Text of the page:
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Column: Ohio State’s loss to Oregon was a coaching failure from top to bottom, here’s how to fix it

Ryan Day and Kerry Coombs both let their team down in ways large and small.

Syndication: The Columbus Dispatch Kyle Robertson/Columbus Dispatch via Imagn Content Services, LLC

There’s no way to sugar coat what we witnessed today; Ohio State’s 35-28 loss to Oregon was an absolute, top-to-bottom failure of the highest order. For all of the 2020 season, and now for the first two games of the 2021 campaign, the Buckeye defense has looked slow, out of position, nowhere near fundamentally sound, and at every turn out-coached.

The difference between 2020 and 2021 so far has been that last season, OSU had the best quarterback in Ohio State history in Justin Fields to cover up many of the defense’s mistakes. This year, they are relying on an inexperienced, redshirt freshman in C.J. Stroud.

Now, Stroud has been nowhere near perfect and he absolutely missed opportunities against the Ducks that could have changed the outcome of the game, but he was 35-for-54 for a near-record 484 yards and three touchdowns. It would be hard to imagine Ohio State being in the game in the final seconds without him.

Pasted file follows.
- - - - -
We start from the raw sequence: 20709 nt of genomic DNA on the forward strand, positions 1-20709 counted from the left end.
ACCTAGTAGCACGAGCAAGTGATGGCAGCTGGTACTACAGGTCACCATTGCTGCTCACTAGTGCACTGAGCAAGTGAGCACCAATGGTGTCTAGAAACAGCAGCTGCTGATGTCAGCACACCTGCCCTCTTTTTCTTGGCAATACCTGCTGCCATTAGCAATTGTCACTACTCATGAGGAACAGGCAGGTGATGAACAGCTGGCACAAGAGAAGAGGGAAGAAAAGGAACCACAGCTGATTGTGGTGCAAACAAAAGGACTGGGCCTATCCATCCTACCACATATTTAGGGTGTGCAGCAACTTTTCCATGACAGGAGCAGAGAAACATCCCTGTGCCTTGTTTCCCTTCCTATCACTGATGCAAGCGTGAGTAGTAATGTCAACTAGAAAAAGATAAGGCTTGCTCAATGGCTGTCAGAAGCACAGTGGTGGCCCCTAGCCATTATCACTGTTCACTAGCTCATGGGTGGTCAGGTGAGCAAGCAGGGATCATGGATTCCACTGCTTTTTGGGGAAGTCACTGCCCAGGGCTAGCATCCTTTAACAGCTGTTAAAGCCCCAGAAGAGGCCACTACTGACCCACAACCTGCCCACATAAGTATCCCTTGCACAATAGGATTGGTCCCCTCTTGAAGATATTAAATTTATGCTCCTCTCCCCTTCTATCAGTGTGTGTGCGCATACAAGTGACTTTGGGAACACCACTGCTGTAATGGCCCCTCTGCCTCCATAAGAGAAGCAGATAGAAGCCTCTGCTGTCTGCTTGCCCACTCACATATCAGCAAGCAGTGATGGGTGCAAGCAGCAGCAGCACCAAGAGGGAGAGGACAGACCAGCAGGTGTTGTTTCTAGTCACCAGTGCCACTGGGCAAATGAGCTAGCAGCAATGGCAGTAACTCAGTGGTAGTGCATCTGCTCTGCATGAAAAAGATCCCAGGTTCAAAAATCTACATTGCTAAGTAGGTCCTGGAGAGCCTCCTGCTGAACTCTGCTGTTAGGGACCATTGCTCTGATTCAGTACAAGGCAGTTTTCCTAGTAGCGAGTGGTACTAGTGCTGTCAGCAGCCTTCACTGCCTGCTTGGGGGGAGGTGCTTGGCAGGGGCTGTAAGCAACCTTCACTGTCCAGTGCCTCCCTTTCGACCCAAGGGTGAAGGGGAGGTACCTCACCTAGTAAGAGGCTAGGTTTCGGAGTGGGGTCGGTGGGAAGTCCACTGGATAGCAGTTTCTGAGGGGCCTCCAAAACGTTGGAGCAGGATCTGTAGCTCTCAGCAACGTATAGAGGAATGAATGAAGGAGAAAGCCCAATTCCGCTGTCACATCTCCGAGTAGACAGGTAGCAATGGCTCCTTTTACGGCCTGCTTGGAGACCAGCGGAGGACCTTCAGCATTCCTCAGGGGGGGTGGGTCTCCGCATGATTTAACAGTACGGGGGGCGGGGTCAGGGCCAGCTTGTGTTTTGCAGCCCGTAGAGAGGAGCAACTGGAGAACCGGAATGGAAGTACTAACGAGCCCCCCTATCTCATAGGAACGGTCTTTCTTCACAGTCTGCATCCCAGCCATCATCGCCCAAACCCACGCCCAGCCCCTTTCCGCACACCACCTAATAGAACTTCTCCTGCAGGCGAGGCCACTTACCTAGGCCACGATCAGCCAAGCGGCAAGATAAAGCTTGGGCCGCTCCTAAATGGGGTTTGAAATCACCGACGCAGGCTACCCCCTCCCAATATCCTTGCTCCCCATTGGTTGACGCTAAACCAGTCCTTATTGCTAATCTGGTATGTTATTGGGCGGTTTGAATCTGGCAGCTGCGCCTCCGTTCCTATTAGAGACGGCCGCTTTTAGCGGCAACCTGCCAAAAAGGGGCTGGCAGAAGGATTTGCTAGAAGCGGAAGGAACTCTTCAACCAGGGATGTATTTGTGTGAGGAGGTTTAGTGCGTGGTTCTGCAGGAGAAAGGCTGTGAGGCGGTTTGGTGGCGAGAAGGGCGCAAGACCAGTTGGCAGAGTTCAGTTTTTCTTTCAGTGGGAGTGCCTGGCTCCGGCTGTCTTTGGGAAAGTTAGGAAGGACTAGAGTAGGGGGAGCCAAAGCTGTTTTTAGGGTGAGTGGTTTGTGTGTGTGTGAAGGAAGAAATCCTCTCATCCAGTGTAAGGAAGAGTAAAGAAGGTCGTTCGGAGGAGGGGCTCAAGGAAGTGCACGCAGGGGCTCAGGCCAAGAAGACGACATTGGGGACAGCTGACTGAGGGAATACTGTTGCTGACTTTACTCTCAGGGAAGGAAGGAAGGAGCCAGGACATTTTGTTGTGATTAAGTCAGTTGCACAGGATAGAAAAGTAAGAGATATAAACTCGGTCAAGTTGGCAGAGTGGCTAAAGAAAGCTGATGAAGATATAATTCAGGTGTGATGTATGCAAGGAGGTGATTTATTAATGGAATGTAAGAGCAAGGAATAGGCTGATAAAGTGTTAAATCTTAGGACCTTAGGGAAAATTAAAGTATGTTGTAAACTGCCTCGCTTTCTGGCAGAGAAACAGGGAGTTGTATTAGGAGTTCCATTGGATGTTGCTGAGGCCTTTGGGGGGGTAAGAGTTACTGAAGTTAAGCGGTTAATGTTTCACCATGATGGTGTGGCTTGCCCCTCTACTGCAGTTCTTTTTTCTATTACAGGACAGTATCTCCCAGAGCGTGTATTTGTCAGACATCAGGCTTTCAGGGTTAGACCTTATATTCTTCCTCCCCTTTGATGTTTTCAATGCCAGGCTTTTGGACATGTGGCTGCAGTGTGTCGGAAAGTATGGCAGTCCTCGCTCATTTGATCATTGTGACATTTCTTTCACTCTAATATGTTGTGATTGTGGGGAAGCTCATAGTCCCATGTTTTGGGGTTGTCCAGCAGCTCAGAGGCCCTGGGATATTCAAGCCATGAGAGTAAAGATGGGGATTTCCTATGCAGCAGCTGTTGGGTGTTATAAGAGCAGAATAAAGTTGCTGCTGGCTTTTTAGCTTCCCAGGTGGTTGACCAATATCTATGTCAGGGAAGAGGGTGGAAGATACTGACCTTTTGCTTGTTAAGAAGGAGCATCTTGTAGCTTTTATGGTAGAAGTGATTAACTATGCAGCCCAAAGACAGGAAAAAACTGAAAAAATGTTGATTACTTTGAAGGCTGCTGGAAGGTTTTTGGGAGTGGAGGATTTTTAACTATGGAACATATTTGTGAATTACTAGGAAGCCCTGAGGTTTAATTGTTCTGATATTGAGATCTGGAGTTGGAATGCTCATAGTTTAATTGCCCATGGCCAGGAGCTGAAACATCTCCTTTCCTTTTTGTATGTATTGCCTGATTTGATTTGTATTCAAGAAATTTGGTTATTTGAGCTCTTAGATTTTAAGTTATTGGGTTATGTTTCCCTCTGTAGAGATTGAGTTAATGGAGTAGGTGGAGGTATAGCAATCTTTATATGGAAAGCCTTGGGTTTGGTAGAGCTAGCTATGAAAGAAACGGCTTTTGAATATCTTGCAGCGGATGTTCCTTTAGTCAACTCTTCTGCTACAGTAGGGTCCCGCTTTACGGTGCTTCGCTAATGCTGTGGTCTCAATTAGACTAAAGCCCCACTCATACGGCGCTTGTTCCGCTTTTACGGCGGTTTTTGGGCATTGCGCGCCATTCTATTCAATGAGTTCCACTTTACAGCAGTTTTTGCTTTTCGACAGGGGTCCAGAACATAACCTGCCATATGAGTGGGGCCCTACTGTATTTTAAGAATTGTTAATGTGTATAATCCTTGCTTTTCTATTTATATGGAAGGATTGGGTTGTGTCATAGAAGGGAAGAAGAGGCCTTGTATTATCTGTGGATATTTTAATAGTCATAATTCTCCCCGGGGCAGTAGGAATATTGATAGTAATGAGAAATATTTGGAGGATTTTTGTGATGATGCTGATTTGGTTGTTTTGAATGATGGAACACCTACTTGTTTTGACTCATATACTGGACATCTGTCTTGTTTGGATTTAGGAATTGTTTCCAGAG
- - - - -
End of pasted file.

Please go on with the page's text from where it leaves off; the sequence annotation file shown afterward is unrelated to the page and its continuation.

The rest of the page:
So, if you are calling for Kyle McCord to replace Stroud, I think you’ve got some ulterior motivations there, and if you are actively saying that Quinn Ewers should be on the field, then, friend, you’ve gotta have some sort of financial stake in his career.

The Buck Stops at the Top

So, what the hell happened? Well, it all starts at the top, in my opinion. This one falls squarely on the shoulders of head coach Ryan Day and defensive coordinator Kerry Coombs. For years, Coombs was a beloved Ohio State assistant, known for his excitement, recruiting prowess, and ability to coach up future first-round draft picks.

After the departure of former OSU defensive coordinator Jeff Hafley to Boston College following the 2019 season, nearly all Buckeye fans were ecstatic about Coombs’ return to Columbus to become the defensive coordinator. But here’s the thing, in his 37-year coaching career, Coombs had never been a defensive coordinator — not once; not at the high school level, not in college, and not in the NFL.